Saturday, July 2, 2022

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Civic Skinny

The docket: Des Moines sues over dead trees.


At least 232 trees planted in Des Moines by Frontline Lawn and Landscapes of Pleasant Hill have died, and the company has refused to replace them, the city said last week in a lawsuit filed in Polk County District Court.

Two years ago, Frontline won a competitive bid to plant 515 trees in the fall of 2013, the lawsuit says, and it adds that the contract called for Frontline to guarantee that the trees would flourish for two seasons or else be replaced “as soon as weather permitted.” But nearly half have died, and Frontline has “repeatedly failed to meet the obligations it agreed to,” the city says.

The contract was for $115,000, city attorney Jeffrey Lester told Cityview. The city, alleging breach of contract and breach of warranty, is seeking damages to cover the value of the trees and compensation for the delay in replacement as well as “other relief as the court deems just and proper.” The city has asked for a jury trial. …

It’s the custody fight to end all custody fights, and it will be back in federal court in Des Moines next week. At least nine high-priced lawyers — from New York and Chicago and Los Angeles as well as Des Moines — are involved in the years-long battle. It’s about visitation rights and theories of upbringing and relocation plans and health and safety and love.

It’s about apes.


The central issues: Who owns the apes at the Great Ape Trust in Des Moines? Who owns Maisha and Nyota and Elikya and Teco and the talented Kanzi — known in legal papers with the rockstar-like name of Maisha and the Bonobo 4. And who can control their destiny?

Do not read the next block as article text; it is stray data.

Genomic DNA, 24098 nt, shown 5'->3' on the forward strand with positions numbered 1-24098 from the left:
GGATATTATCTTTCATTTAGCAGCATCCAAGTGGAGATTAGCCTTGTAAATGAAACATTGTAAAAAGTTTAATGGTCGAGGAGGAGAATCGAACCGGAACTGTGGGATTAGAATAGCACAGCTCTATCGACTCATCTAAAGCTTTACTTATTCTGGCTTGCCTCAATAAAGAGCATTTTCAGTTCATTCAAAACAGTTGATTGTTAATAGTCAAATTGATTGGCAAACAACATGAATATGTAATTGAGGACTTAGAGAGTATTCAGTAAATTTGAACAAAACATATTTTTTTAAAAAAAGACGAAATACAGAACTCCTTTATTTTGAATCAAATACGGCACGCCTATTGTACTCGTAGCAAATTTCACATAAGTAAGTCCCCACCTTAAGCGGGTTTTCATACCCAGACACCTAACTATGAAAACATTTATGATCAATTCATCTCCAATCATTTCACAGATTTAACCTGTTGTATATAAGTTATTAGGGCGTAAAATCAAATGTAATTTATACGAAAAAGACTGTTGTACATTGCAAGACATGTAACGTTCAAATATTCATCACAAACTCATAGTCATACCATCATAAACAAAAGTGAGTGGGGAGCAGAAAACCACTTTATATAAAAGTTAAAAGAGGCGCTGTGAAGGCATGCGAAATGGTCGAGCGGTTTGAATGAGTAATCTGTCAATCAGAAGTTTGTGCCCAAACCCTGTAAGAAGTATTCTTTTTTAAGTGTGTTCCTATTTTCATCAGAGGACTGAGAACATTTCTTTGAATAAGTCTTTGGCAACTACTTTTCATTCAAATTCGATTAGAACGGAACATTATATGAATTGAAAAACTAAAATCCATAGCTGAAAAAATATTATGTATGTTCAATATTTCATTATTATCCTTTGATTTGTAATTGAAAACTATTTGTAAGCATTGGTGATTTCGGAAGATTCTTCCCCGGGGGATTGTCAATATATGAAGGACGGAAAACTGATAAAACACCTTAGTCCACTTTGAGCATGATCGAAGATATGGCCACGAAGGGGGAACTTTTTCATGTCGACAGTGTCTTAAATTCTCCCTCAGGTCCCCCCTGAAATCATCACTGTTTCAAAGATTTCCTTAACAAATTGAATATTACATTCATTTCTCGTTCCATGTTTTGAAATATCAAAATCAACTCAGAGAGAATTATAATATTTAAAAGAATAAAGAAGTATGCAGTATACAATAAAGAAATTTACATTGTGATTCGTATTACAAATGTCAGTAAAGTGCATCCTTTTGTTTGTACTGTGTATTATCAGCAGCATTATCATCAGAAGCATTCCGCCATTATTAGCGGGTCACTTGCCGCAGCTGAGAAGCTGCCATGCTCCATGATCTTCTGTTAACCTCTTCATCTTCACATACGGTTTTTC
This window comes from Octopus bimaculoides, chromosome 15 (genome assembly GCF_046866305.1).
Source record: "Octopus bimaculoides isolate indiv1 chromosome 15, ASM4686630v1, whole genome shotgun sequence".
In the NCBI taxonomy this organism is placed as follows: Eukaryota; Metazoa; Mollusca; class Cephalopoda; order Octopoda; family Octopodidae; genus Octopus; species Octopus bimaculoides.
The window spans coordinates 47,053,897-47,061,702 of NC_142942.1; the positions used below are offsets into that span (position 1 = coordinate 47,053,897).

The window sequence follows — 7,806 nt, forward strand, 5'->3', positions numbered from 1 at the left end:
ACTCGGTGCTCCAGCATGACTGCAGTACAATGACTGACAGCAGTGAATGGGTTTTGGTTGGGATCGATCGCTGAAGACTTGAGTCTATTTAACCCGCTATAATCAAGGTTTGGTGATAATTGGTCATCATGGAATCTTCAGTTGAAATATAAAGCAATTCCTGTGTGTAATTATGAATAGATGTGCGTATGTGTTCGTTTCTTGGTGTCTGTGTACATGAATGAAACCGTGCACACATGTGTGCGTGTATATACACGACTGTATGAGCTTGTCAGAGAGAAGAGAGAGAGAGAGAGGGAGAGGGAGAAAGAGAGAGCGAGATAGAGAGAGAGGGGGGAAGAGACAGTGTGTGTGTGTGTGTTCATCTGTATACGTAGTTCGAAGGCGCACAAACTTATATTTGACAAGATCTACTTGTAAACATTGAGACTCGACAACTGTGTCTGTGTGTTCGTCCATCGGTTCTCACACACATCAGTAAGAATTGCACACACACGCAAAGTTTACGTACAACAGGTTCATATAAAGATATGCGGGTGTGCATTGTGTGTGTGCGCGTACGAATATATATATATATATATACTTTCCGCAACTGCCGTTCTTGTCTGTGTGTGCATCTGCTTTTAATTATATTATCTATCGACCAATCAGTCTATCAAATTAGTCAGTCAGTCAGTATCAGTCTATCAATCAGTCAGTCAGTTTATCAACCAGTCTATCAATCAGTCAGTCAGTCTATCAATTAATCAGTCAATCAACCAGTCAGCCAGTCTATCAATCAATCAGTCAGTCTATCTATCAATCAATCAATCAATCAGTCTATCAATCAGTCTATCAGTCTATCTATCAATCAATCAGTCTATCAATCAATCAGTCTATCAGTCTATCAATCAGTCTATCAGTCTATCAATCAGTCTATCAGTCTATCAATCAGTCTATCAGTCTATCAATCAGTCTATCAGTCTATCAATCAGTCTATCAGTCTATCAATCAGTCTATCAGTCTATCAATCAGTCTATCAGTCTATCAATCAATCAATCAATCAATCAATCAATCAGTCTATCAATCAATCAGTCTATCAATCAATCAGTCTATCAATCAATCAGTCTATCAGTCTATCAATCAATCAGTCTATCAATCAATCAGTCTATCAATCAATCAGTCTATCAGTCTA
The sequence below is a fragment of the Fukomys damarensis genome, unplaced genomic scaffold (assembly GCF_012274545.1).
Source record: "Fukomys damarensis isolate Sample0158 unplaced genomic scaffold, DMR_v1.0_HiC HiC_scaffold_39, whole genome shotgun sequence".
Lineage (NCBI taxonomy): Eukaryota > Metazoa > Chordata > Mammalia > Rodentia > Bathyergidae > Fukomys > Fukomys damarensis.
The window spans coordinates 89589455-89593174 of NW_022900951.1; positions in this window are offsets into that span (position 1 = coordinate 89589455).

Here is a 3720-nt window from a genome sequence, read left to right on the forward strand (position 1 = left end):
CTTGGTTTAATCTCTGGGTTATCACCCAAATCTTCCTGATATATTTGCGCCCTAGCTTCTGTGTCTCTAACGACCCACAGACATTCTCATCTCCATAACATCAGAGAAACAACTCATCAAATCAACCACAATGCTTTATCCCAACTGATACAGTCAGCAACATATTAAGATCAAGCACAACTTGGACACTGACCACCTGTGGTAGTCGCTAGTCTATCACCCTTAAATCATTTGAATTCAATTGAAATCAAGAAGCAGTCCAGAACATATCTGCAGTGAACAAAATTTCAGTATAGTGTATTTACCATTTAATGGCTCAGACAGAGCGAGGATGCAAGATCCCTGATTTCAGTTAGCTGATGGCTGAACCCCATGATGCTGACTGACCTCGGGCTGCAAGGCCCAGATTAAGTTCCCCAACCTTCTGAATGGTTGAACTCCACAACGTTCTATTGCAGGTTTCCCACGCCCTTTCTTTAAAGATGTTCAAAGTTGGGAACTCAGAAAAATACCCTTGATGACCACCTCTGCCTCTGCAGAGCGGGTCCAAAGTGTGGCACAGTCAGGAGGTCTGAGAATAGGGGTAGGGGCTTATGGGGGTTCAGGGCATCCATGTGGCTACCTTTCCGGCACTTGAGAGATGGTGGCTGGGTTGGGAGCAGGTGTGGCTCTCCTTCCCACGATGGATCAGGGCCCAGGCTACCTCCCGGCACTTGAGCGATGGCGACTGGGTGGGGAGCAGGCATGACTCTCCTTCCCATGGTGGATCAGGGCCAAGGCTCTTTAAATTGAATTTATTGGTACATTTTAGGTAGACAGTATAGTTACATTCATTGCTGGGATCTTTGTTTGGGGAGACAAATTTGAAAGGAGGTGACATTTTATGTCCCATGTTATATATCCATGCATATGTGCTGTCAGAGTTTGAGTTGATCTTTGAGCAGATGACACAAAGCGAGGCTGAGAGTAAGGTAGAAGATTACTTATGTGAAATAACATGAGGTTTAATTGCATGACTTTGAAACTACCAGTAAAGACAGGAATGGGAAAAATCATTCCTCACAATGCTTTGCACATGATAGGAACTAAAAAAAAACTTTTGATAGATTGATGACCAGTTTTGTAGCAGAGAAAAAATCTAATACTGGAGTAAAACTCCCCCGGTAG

Sue Savage-Rumbaugh, the scientist who has more or less raised some of the bonobos but who for one reason or another (a “coup” or incompetence, depending on which legal papers you read), was removed as executive director of the Great Ape Trust nearly three years ago, says various documents give her some ownership rights in the apes and give her the right to govern the research involving them.

Two years ago, Rumbaugh and the Great Ape Trust signed settlement papers agreeing that Des Moines would be the home of the apes as long as they are involved in research — research into ape psychology, into the use of language and tools and art and music, and into ape intelligence — and as long as the Great Ape Trust existed.

Rumbaugh says that the legal entity of the Great Ape Trust no longer exists and that she now has an ownership interest in and control of Maisha and the Bonobo 4. Moreover, she says, she has found a happy home for them in Missouri, where they “could be comfortably and appropriately relocated.” She says Des Moines is no longer a good home for the bonobos because the current facility faces “financial and environmental struggles.”